No aspect of the Nazi project can be properly understood without examining its implication in the holocaust. Here, too, ecological arguments played a crucially malevolent role. Not only did the "green wing" refurbish the sanguine antisemitism of traditional reactionary ecology; it catalyzed a whole new outburst of lurid racist fantasies of organic inviolability and political revenge. The confluence of anti-humanist dogma with a fetishization of natural 'purity' provided not merely a rationale but an incentive for the Third Reich's most heinous crimes. Its insidious appeal unleashed murderous energies previously untapped. Finally, the displacement of any social analysis of environmental destruction in favor of mystical ecology served as an integral component in the preparation of the final solution: To explain the destruction of the countryside and environmental damage, without questioning the German people's bond to nature, could only be done by not analysing environmental damage in a societal context and by refusing to understand them as an expression of conflicting social interests. Had this been done, it would have led to criticism of National Socialism itself since that was not immune to such forces. One solution was to associate such environmental problems with the destructive influence of other races. National Socialism could then be seen to strive for the elimination of other races in order to allow the German people's innate understanding and feeling of nature to assert itself, hence securing a harmonic life close to nature for the future.64

This is the true legacy of ecofascism in power: "genocide developed into a necessity under the cloak of environment protection."65

The experience of the "green wing" of German fascism is a sobering reminder of the political volatility of ecology. It certainly does not indicate any inherent or inevitable connection between ecological issues and right-wing politics; alongside the reactionary tradition surveyed here, there has always been an equally vital heritage of left-libertarian ecology, in Germany as elsewhere.66 But certain patterns can be discerned: "While concerns about problems posed by humankind's increasing mastery over nature have increasingly been shared by ever larger groups of people embracing a plethora of ideologies, the most consistent 'pro-natural order' response found political embodiment on the radical right."67 This is the common thread which unites merely conservative or even supposedly apolitical manifestations of environmentalism with the straightforwardly fascist variety.

The historical record does, to be sure, belie the vacuous claim that "those who want to reform society according to nature are neither left nor right but ecologically minded."68 Environmental themes can be mobilized from the left or from the right, indeed they require an explicit social context if they are to have any political valence whatsoever. "Ecology" alone does not prescribe a politics; it must be interpreted, mediated through some theory of society in order to acquire political meaning. Failure to heed this mediated interrelationship between the social and the ecological is the hallmark of reactionary ecology.

As noted above, this failure most commonly takes the form of a call to "reform society according to nature," that is, to formulate some version of 'natural order' or 'natural law' and submit human needs and actions to it. As a consequence, the underlying social processes and societal structures which constitute and shape people's relations with their environment are left unexamined. Such willful ignorance, in turn, obscures the ways in which all conceptions of nature are themselves socially produced, and leaves power structures unquestioned while simultaneously providing them with apparently 'naturally ordained' status. Thus the substitution of ecomysticism for clear-sighted social-ecological inquiry has catastrophic political repercussions, as the complexity of the society-nature dialectic is collapsed into a purified Oneness. An ideologically charged 'natural order' does not leave room for compromise; its claims are absolute.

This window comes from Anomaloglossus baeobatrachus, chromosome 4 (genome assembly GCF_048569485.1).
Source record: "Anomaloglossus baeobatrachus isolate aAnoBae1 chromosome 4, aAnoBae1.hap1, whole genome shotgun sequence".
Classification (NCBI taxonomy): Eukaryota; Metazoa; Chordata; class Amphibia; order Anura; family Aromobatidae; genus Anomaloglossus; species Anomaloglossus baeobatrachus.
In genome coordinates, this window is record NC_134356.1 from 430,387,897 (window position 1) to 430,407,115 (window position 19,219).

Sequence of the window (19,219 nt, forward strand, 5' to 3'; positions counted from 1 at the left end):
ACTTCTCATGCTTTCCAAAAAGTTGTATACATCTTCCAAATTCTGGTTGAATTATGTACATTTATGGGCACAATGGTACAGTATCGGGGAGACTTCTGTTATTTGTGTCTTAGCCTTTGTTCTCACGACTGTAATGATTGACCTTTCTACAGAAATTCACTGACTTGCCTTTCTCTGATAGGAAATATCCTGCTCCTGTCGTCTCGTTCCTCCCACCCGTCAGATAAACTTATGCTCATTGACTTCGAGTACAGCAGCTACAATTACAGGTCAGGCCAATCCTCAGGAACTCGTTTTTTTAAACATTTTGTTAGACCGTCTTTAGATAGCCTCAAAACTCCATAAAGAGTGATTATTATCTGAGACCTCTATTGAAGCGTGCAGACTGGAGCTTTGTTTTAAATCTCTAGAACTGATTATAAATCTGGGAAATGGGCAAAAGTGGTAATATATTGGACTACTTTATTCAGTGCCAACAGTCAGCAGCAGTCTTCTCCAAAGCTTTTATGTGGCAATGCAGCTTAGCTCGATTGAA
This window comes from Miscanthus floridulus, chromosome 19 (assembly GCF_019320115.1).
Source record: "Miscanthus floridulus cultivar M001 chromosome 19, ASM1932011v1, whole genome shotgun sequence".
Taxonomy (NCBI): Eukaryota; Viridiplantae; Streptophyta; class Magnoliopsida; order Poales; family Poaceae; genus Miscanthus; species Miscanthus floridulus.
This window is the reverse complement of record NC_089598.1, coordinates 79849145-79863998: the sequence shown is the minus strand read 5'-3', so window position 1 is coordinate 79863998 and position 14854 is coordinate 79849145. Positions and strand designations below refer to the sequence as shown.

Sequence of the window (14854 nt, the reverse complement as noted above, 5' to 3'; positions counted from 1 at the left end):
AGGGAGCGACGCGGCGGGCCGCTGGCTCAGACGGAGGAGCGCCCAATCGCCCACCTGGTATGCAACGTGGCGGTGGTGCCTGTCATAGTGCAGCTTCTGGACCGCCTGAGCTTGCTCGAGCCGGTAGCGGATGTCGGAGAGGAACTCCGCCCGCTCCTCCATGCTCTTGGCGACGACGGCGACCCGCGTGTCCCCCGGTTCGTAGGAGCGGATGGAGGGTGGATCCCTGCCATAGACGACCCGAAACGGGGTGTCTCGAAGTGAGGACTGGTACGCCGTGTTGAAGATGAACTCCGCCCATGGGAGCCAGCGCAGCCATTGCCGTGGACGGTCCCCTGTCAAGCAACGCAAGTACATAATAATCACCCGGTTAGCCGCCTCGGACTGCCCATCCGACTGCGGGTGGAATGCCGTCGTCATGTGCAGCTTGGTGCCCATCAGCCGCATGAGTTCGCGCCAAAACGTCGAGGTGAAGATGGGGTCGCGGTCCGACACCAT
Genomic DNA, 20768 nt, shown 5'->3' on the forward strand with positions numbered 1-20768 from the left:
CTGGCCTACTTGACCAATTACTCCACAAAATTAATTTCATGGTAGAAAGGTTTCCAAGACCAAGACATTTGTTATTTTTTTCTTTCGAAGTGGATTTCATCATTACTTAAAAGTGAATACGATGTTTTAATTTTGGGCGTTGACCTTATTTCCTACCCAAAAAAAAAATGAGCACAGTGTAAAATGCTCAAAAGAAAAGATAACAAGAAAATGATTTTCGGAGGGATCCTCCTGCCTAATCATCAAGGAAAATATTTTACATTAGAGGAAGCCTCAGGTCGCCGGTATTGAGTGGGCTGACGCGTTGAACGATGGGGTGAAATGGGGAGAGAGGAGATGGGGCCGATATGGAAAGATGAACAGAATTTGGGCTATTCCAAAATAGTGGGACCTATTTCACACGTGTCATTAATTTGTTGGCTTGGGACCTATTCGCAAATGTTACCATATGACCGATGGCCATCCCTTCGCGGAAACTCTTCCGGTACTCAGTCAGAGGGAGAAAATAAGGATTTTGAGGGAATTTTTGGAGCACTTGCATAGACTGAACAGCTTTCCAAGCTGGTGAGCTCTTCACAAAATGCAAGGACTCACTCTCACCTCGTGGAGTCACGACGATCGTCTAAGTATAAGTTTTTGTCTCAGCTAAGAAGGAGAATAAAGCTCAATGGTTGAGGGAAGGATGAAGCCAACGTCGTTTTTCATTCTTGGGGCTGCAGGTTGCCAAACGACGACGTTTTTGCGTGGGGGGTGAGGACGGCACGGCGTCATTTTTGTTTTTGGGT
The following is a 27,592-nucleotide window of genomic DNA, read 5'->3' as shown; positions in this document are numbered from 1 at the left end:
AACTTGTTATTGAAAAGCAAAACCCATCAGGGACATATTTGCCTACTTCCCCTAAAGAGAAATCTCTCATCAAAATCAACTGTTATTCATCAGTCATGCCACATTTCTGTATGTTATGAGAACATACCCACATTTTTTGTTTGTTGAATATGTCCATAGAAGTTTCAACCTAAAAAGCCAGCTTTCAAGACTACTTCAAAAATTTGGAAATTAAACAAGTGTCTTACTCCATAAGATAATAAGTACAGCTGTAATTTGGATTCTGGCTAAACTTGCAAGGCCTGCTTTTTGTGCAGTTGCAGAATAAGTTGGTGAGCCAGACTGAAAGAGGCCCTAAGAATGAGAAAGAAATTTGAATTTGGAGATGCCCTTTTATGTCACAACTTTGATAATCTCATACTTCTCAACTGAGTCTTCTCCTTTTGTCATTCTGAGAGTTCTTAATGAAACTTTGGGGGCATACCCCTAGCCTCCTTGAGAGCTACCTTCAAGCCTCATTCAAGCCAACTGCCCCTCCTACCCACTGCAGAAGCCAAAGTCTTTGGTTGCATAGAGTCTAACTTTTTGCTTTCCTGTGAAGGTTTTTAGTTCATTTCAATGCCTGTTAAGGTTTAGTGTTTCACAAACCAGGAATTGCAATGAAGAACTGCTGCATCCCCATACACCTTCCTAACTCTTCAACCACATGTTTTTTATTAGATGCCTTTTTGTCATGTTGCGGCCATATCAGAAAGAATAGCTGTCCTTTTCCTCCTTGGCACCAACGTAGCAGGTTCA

For all of these reasons, the slogan advanced by many contemporary Greens, "We are neither right nor left but up front," is historically naive and politically fatal. The necessary project of creating an emancipatory ecological politics demands an acute awareness and understanding of the legacy of classical ecofascism and its conceptual continuities with present-day environmental discourse. An 'ecological' orientation alone, outside of a critical social framework, is dangerously unstable. The record of fascist ecology shows that under the right conditions such an orientation can quickly lead to barbarism.


There is no ecology without political interpretation: there is only nature objectively and in-itself. When nature is elevate to a political entity, when Nature is a being, then we are in serious trouble.

The point of these installments on ecology has been to show the history of modern Right fascism and its conflation with today's Left dhimmi fascism. Ecologism is just one view of the new face of fascism. It's our hope that you, dear reader, will have seen the connections and that you will look further for the synthesis of fascisms in our Western world. We will continue this effort to show that the Left is a fascism. We hope the reader will conclude that many of our most common assumptions are rooted deeply in fascism, and that having seen the roots of it that one will reject the fruits thereof.

In this time of bifurcation of Humanity we need a new path to follow, the old ones having shown themselves to be dead ends. It is our hope that in the course of the life of this blog that we will arrive at a new path, a new metaphoric reality surpassing numbers. But that will come later. For now, please feel free to comment as you will.


John Sobieski said...

Taking ecofascism another step, there is a website for some group that has its principal goal is for humans must depopulate the earth so a 'purity of nature' can be achieved. No link as I just found it in passing. They could start with themselves. Why wait for everyone to join them.

It is more common than I knew that 'ideas' like environmental conservatism, which inherently sounds like a good idea) can be stealthily transformed into unbalanced extremist fascist ideologies.

John Sobieski said...

Sorry about the typos. Hit the publish rather than preview.

That maggotbrain is disgusting. Really gross. But a fair repesentation of some of the moonbats.